Florida reps are pushing a bill to boost spending on hurricane research, but the Bush administration says the price tag may be too high.
The National Hurricane Research Initiative Act, sponsored by Rep. Alcee Hastings, D-Miramar, has gained bi-partisan co-sponsorship in the form of Miami Republicans Ileana Ros-Lehtinen and Mario Diaz-Balart.
But John Hayes, the director of the National Weather Service, said the requested amount -- $4 billion over the next 10 years - is "significantly higher than current funding levels and are therefore inconsistent with the administration's priorities."
Hastings said the legislation was prompted by recommendations from a 2007 National Science Foundation report that found "relative to the tremendous damage future hurricanes will inflict, the current federal investment in hurricane science and engineering is entirely insufficient.
"Our government's current investment in hurricane preparation is relegated to providing water bottles and setting up storm shelters for at-risk populations," Hastings said. "In my view, such short-sighted preparation is wholly inadequate and unacceptable."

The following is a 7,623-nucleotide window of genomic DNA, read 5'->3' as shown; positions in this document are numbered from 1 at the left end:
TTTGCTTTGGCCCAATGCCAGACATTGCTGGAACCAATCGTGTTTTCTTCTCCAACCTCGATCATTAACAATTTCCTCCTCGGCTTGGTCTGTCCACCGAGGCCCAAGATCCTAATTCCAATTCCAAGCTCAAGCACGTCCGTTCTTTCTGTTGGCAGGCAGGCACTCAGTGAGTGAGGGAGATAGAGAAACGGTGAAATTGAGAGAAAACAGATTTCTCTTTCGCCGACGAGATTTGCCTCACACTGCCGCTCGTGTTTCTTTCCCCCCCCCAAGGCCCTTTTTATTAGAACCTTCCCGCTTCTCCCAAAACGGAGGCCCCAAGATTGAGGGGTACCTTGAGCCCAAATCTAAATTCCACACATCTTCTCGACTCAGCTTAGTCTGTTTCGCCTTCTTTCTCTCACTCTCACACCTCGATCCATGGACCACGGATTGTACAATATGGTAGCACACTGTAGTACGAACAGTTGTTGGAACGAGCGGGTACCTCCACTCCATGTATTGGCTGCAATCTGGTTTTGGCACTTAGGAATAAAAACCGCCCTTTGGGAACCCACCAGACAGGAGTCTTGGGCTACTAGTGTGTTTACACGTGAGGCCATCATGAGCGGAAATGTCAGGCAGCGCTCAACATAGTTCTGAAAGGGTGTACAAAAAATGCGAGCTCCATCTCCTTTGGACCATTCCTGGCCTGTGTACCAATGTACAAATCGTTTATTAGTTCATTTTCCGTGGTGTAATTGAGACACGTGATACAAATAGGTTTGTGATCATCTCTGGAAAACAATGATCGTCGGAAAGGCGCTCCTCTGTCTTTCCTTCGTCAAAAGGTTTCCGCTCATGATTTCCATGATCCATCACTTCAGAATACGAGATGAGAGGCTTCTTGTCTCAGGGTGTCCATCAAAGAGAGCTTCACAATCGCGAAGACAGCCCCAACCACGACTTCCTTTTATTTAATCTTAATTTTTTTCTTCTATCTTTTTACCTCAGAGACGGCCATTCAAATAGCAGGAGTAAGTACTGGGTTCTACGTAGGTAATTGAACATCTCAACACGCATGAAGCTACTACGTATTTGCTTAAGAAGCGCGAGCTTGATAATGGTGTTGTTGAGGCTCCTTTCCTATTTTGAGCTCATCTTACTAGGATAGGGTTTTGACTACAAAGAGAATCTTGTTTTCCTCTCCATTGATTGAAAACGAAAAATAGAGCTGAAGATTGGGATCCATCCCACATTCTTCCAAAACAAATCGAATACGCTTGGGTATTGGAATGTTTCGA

The legislation calls for improving the ability to predict hurricanes and their intensity. Among those testifying to its need: Shuyi Chen, a professor of meteorology and physical oceanography at the University of Miami.
There is "no doubt that improving the hurricane forecast and response to save lives and reduce economic loss should a national priority," she said in written remarks to two House subcommittees that took up the bill. "There is no reason for further delay of full-scale support for such development, which is long over due."